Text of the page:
Akira Rides Again at Alfstad& Editions

Arts & Culture


A new exhibition opens tonight at Alfstad& Editions over in the Rosemary District, celebrating the lasting legacy of Akira, the massively influential Japanese manga published in 1982 and adapted into a similarly groundbreaking animated film in 1988. Featuring a variety of work from local artist M@ Collins, the show highlights not only Akira’s aesthetic impact, but also the lasting emotional impact it had on the artist as a child. “I’m trying to capture the mood, the feel, the little emotional snapshots,” says Collins. “Ultimately, it’s a love letter.” Plus, it gave the artist, who also owns Panku Skateboards, the chance to show off a dying art—screenprinting on skateboards.

Set in a dystopian sci-fi future, Akira takes audiences to the city of Neo-Tokyo, post-apocalypse, falling into authoritarianism and poised on the brink of full societal collapse. The streets are rocked by unrest and home to roving teen gangs that patrol their turf by motorcycle. Meanwhile, the military-controlled government runs experiments on the citizenry, leading to the emergence of powerful psychic forces in the population. For Collins, this had a serious impact. “As a kid growing up in the Cold War, you’re like, ‘That’s probably the future,” he says. “Minus the science fiction stuff.”

And, unlike other dystopian films of the time, such as The Terminator, the story of Akira stayed with Collins. “It wasn’t about the death of humanity, so much as teen angst and feeling less than,” he says. “We all carry something like that with us—that fragility but invincibility at the same time.”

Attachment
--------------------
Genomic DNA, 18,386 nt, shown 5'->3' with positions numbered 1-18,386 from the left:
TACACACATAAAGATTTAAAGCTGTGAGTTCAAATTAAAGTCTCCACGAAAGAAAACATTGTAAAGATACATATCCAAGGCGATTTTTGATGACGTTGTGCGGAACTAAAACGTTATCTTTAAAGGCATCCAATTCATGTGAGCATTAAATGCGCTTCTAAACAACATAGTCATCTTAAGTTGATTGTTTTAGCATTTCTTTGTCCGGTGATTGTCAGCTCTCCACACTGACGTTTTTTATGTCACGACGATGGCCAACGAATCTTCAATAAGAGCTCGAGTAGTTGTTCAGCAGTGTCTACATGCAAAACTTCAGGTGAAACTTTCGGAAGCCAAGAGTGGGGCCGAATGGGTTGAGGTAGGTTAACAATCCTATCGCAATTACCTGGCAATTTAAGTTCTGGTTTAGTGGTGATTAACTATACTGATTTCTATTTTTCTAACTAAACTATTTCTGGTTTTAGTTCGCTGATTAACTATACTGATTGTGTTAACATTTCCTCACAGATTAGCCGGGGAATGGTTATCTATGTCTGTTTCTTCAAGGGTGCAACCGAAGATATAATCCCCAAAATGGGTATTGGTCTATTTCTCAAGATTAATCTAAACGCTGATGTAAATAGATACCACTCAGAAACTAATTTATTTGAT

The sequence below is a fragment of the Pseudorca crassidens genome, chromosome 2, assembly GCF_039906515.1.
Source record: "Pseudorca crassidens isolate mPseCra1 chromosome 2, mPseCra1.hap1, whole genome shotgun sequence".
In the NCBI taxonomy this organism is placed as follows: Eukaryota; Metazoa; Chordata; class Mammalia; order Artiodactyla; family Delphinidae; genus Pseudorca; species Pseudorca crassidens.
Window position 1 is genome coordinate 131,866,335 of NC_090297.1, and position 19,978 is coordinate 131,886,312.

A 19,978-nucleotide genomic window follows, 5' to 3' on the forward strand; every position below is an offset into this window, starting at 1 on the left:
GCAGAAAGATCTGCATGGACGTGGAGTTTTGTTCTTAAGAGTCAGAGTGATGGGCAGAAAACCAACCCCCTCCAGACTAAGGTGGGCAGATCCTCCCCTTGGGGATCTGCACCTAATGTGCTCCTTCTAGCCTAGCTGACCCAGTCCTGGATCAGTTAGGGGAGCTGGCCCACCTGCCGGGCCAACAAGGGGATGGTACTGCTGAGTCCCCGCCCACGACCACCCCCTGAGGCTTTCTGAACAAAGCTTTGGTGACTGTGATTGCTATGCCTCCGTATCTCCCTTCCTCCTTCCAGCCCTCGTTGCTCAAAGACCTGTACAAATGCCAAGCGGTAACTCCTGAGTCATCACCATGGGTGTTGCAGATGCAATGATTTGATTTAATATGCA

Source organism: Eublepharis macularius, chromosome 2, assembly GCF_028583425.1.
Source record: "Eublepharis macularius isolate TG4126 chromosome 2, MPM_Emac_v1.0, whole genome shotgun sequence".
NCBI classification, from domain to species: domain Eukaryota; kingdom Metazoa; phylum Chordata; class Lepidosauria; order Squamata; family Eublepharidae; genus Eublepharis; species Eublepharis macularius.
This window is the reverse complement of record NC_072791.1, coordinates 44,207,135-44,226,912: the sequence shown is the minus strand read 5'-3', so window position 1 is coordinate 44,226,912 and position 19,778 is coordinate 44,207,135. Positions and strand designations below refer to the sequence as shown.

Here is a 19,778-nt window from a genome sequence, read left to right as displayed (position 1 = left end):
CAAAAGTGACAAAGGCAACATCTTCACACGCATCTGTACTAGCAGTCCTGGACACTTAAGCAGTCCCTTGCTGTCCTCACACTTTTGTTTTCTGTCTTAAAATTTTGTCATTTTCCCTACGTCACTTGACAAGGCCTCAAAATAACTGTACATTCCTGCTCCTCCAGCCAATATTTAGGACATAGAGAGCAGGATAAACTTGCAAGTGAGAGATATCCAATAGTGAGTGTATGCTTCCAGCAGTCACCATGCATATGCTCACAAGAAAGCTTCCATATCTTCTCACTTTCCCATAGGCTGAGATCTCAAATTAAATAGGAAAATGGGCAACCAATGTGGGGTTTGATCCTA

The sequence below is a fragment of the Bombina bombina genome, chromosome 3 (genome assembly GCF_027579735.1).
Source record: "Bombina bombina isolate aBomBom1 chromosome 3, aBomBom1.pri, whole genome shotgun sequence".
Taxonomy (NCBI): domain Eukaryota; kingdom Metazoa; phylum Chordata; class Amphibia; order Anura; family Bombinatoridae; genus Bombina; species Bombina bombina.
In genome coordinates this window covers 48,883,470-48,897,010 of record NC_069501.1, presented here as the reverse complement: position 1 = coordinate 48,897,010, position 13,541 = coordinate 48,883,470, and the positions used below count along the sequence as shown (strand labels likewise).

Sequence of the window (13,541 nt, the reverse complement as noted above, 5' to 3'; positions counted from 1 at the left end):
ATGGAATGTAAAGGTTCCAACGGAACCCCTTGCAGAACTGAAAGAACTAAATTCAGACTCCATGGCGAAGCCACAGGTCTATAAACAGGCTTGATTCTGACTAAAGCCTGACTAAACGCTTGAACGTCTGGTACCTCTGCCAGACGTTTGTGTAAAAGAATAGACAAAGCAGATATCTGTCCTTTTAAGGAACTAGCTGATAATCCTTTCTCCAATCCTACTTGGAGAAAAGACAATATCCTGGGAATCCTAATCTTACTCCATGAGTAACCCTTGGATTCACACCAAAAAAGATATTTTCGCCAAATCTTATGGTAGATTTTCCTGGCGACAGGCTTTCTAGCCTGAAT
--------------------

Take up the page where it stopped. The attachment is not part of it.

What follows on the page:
As Collins grew as an artist, he also grew to appreciate the groundbreaking nature of the animation itself, likening the innovation to that seen during the Golden Age of Disney, with films like Pinocchio. “Akira did a lot of inventive things with their human animation and bike animation,” he says. “No one would even try to do it that way today, because it’s so much easier to do it in 3D.”

Similarly, Collins says, no one these days is really trying to screenprint on skateboards either. Collins thought it would be easy. In the end, it took him four years to figure out.

At the Tribute to Akira exhibition, Collins treats the audience to a wide array of media, including classic screenprints, posters, archival prints from hand-drawn sketches, stickers, t-shirts and even prints on different types of wood and metal. But the skateboard-as-canvas presented a particular challenge, with its warps and curves defying the typical screenprinting process. To make it work, Collins eventually had to build a custom screenprint mesh with a larger grid and about a third of the tension. Then, he had to make his own custom squeegee to match, carving the standard one into three pieces and reassembling it. “It was so hard,” Collins remembers, and it didn’t help that everything in the skateboard industry is still a trade secret. Years of trial-and-error were to follow, but quitting is never an option for the obsessed.

“You always seek that perfect line,” Collins says. “I wanted that perfection.”

Tribute to Akira opens tonight with a reception from 6pm to 9pm. Collins will be in attendance to talk more about Akira, the art and the skateboard industry.

Cartoon of Akira, courtesy of Alfstad& Editions

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